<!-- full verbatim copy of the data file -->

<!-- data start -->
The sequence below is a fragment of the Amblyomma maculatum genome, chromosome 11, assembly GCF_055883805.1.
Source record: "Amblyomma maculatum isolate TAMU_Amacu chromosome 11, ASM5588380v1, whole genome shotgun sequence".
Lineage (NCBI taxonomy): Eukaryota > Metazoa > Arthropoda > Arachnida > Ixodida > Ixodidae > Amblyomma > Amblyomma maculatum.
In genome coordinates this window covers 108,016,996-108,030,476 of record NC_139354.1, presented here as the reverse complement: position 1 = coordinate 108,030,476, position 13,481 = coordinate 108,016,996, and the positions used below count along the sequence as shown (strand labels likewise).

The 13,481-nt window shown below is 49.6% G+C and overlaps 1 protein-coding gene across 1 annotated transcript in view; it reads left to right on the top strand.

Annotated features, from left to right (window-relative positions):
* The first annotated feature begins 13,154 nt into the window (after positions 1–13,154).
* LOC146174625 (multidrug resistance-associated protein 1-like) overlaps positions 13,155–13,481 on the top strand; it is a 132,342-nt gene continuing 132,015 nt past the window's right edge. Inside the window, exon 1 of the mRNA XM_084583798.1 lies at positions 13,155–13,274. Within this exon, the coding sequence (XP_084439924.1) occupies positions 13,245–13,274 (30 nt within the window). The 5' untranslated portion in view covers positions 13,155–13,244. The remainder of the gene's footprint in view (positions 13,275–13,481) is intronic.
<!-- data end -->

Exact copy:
The sequence below is a fragment of the Amblyomma maculatum genome, chromosome 11, assembly GCF_055883805.1.
Source record: "Amblyomma maculatum isolate TAMU_Amacu chromosome 11, ASM5588380v1, whole genome shotgun sequence".
Lineage (NCBI taxonomy): Eukaryota > Metazoa > Arthropoda > Arachnida > Ixodida > Ixodidae > Amblyomma > Amblyomma maculatum.
In genome coordinates this window covers 108,016,996-108,030,476 of record NC_139354.1, presented here as the reverse complement: position 1 = coordinate 108,030,476, position 13,481 = coordinate 108,016,996, and the positions used below count along the sequence as shown (strand labels likewise).

The 13,481-nt window shown below is 49.6% G+C and overlaps 1 protein-coding gene across 1 annotated transcript in view; it reads left to right on the top strand.

Annotated features, from left to right (window-relative positions):
* The first annotated feature begins 13,154 nt into the window (after positions 1–13,154).
* LOC146174625 (multidrug resistance-associated protein 1-like) overlaps positions 13,155–13,481 on the top strand; it is a 132,342-nt gene continuing 132,015 nt past the window's right edge. Inside the window, exon 1 of the mRNA XM_084583798.1 lies at positions 13,155–13,274. Within this exon, the coding sequence (XP_084439924.1) occupies positions 13,245–13,274 (30 nt within the window). The 5' untranslated portion in view covers positions 13,155–13,244. The remainder of the gene's footprint in view (positions 13,275–13,481) is intronic.